The problem is that refugees themselves understand very well the meaning of Resolution 194. Moreover, the drafting history of the resolution and various interpretative working papers prepared by the Secretariat of the UN Conciliation Commission for Palestine (UNCCP) provide a concise interpretation of the intent and purpose of the resolution.(10) In brief, Resolution 194 affirms three separate rights – i.e., right of return, right to real property restitution, and the right to compensation – and two distinct solutions (i.e., return, restitution and compensation or resettlement, restitution and compensation) governed by the principle of individual refugee choice.(11) In contrast, the new meaning given to Resolution 194 merely offers refugees resettlement options but no right to return to their homes of origin inside Israel.

In other words, the new discourse retains Resolution 194 in name, but the new meaning assigned to the resolution deprives it of its original intent and purpose. It is not the name that makes Resolution 194 significant to Palestinian refugees, but rather, the actual intent and purpose of the resolution – i.e., its substance, which is the affirmation of the right of refugees to return to their homes. Depriving Resolution 194 of its original intent and purpose therefore also deprives the resolution of its significance to refugees. It is a bit like trying to convince a hungry man that sand is wheat. Perhaps he can summon his imagination to do so, but all the powers of imagination will not resolve his actual need for food. This discourse thus undermines refugee support for the proposed agreement.

Rights, rejectionism and imposed solutions

A second feature of this unique discourse is the construction of an alternative value system for durable solutions for Palestinian refugees. Refugee rights, including return and housing and property restitution, may be viewed generally as either value-neutral or value-positive. In other words, these rights are the commonly-accepted building blocks for durable solutions. The inclusion of rights-based language in the Palestinian case, however, creates a political impasse, given the lack of sufficient political will to enforce international law. Israel continues to argue that Palestinian refugees do not have rights or that these rights lead to a political outcome unacceptable to Israel. The PLO argues the opposite. Refugee rights are therefore viewed as value-negative.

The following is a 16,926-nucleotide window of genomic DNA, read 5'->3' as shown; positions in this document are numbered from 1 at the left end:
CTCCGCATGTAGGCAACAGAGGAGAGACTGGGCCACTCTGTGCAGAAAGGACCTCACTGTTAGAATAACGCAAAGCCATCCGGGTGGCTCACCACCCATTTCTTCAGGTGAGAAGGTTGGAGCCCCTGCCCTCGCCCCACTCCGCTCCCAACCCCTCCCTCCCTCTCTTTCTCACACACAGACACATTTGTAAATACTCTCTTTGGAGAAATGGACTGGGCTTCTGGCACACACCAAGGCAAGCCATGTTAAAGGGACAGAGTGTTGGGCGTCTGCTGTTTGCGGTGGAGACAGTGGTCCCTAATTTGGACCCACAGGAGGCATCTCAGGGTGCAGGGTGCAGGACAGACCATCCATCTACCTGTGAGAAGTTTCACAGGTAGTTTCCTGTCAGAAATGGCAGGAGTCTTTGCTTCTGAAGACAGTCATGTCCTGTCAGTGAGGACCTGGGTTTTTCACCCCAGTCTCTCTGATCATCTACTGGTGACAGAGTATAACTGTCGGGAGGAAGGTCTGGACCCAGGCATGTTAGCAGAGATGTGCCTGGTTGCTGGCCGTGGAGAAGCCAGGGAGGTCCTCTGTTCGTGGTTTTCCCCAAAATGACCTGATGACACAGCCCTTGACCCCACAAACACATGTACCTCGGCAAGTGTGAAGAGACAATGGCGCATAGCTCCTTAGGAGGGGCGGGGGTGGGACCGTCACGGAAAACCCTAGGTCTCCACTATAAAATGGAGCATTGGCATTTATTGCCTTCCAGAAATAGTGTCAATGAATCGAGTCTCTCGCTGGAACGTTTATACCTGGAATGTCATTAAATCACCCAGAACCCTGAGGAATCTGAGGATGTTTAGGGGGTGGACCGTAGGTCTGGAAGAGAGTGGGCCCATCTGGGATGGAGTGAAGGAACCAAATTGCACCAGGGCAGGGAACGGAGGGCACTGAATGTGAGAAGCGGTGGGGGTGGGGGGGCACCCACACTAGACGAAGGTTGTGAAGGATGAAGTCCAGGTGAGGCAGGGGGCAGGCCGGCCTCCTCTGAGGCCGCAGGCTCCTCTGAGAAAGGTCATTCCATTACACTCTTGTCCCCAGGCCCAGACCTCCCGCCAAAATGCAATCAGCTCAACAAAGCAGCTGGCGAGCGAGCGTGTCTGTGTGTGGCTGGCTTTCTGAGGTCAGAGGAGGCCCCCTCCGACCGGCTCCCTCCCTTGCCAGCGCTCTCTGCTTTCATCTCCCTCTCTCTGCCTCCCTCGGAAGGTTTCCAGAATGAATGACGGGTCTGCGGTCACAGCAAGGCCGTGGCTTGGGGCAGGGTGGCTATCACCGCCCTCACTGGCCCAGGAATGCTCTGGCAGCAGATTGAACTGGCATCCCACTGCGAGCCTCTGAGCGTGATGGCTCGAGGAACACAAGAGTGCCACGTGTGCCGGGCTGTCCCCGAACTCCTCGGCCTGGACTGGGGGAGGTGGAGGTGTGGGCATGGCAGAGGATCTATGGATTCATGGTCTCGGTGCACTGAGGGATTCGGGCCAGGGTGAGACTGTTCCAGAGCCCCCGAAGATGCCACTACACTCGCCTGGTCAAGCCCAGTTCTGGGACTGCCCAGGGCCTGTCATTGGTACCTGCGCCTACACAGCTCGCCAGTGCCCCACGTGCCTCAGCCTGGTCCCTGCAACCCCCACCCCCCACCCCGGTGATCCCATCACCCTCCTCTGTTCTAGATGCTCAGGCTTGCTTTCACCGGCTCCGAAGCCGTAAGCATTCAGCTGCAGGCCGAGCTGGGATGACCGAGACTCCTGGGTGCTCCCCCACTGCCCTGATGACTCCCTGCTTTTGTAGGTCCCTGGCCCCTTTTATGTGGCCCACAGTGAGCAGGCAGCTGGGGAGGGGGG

Proposals, like that of the ICG, attempt to resolve this impasse first by suspending Palestinian refugee rights – “the right of return is not mentioned, meaning that formally it is neither recognized by Israel nor renounced by Palestinians” – and then by constructing an alternative value system consonant with the assumption that rights are not applicable or at least not useful to the Palestinian case. The ICG thus characterizes the right of return as “orthodoxy”, and alternatively describe rights-based positions as “uncompromising,” “sentimental,” and “hard-line” – i.e., rights as value-negative. By inference, the approach presented by the ICG is seen to be flexible, rational, and accommodating or value-positive. The proposal therefore draws a very clear characterization of rights-based approaches to the Palestinian refugee issue as rejectionist – i.e., opposed to peace with Israel.

This is further elaborated by drawing a distinction between refugee rights and a negotiated solution to the Palestinian refugee issue. Refugee rights and negotiated solutions are presented as mutually exclusive concepts rather than a legal framework – i.e., a ‘road map’ – for negotiations. The ICG suggests, for example, that Resolution 194, which affirms the right of Palestinian refugees to return to their homes of origin “has been invoked to insulate the refugee question from a negotiated political compromise.” In other words, those who advocate for refugee rights are seen to be in favor of an imposed solution or fundamentally opposed to peace with Israel while the approach advocated by the Crisis Group is characterized as more consistent with a negotiated solution.

The problem with this discourse is two-fold. On the one hand, it is self-evident to refugees that the right of return and restitution are commonly-accepted building blocks for durable solutions. Despite problems with implementation, they are viewed elsewhere as either value-neutral or value-positive, but certainly not value-negative. Most peace agreements that prescribe durable solutions for refugees recognize their right to return and repossess their properties.(12) This includes agreements in Macedonia, Kosovo, Croatia, Bosnia-Herzegovina, Tajikistan, Georgia, Burundi, Rwanda, Liberia, Sierra Leone, Mozambique, Cambodia and Guatemala. On the other hand, Palestinian refugees do not consider their demand for their rights as hard-line, sentimental or rejectionist. It is, rather, consistent with the promotion of human rights and rule of law. This discourse, therefore, has the effect of further alienating refugees from peacemaking process.